Reiner Stach has a droll way with epigraphs, and in Kafka: The Early Years he heads his chapters with a selection of gnomic snippets from numerous ingeniously obscure sources. Chapter 1, for instance, has a tag from a song by Devo, an American rock band of the 1980s: “Think you heard this all before,/Now you’re gonna hear some more.” This is Stach’s impish acknowledgment that the present book is the first of three volumes, the second and third of which have already been published. The joke is a good one, and sends the reader off smiling on what will be a long though immensely rewarding journey. This volume completes one of the great literary biographies of our time—indeed, of any time.
The reason for the delay in the appearance of the first volume is explained in a preface by Stach’s devoted and richly gifted translator, Shelley Frisch:
This order of publication, which may appear counterintuitive—even fittingly “Kafkaesque”—was dictated by years of high-profile legal wrangling for control of the Max Brod literary estate in Israel, during which access to the materials it contained, many of which bore directly on Kafka’s formative years, was barred to scholars.
In August of last year the Israeli Supreme Court found against Brod’s heirs, and ordered that the withheld documents be transferred to the National Library in Jerusalem. Frisch states that Stach “has been able to examine three volumes of Brod’s diaries in this collection, those from the years 1909 to 1911,” and indeed it is clear that Stach did draw heavily on the diaries—so heavily that at times the book might be mistaken for a joint biography of Franz Kafka and Max Brod.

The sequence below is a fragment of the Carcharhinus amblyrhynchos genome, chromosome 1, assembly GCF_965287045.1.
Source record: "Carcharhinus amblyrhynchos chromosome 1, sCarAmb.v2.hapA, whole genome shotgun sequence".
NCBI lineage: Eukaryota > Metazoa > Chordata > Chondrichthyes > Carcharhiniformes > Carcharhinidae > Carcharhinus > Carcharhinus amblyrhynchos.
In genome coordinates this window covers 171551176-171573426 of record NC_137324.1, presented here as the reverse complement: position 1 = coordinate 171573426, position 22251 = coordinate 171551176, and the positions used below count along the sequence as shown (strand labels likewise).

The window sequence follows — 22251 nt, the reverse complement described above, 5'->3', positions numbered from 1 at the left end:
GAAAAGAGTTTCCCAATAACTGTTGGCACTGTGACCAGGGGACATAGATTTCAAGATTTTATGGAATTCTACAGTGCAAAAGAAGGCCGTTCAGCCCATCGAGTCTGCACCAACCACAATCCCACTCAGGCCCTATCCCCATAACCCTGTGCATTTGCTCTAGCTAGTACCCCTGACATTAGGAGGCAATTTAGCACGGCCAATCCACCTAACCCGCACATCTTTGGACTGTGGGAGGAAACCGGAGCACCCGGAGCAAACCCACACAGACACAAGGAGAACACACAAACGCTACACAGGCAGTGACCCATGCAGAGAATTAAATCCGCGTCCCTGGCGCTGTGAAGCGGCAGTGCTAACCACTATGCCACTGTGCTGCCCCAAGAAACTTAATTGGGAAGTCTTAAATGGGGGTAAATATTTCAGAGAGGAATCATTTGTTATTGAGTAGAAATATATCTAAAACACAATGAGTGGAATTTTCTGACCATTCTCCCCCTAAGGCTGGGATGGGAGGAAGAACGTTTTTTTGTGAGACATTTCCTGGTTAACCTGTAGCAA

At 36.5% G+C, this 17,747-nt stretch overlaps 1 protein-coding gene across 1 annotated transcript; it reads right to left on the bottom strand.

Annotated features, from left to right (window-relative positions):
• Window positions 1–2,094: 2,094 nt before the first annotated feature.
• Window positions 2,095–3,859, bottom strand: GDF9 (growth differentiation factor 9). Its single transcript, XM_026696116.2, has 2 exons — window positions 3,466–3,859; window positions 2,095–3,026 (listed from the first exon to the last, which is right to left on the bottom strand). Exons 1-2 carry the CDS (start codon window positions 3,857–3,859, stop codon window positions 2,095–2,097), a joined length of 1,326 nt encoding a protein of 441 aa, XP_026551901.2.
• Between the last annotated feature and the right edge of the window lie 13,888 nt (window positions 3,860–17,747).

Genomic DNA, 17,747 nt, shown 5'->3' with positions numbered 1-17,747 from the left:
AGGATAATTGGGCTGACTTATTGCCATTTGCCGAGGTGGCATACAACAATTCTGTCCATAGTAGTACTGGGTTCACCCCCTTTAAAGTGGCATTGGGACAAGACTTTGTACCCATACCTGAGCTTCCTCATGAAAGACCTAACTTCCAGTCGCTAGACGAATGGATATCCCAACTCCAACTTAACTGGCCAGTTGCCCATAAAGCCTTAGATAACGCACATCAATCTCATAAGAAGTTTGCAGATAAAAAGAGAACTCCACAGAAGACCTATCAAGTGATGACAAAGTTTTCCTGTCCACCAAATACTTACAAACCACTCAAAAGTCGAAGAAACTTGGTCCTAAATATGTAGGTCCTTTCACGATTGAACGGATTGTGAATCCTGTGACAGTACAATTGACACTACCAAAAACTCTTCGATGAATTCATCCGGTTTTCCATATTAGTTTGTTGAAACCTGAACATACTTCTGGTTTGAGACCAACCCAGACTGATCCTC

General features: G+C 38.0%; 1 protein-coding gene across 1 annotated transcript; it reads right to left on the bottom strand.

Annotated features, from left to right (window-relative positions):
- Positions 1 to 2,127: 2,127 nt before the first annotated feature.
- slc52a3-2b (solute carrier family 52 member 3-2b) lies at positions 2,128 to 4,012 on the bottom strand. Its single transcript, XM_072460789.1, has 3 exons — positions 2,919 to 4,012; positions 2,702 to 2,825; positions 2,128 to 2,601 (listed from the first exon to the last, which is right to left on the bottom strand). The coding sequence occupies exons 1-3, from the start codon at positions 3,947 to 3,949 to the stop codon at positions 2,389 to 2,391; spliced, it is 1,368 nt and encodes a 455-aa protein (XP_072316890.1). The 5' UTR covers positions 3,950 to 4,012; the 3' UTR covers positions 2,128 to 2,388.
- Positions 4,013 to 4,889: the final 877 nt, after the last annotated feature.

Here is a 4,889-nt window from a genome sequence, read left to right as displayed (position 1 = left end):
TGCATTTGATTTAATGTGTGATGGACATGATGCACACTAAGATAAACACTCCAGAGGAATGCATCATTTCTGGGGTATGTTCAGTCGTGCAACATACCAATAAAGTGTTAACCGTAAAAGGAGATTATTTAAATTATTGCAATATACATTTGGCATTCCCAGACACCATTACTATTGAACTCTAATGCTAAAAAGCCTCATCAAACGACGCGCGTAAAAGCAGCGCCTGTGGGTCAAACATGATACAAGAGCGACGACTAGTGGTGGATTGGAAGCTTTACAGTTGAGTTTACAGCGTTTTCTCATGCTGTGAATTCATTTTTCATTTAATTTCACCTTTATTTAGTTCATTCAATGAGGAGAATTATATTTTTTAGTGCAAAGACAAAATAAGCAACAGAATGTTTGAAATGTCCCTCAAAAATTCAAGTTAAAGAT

However, a mystery remains. Since Stach’s book was originally published in German in 2013, how did he get his hands on the much-needed material from the Brod archive, since the court order for its release was not handed down until 2016? Perhaps he will add an appendix to a future edition explaining how he managed it, for it sounds as if there is a good story there, somewhat in the manner, perhaps, of Henry James’s The Aspern Papers. One hopes that Stach did not at any point in the process find himself hissed at furiously as “you publishing scoundrel!” as did the hapless narrator of James’s tale.
As Frisch notes, the saga of the Brod archive smacks not a little of the Kafkaesque; there are few aspects of Kafka, as man and writer, that do not have a Kafkaesque dimension. How apt, for instance, that an artist who sets an animal as the protagonist, or even as the narrator, of so many of his stories—most notably, of course, “The Metamorphosis”—should have…
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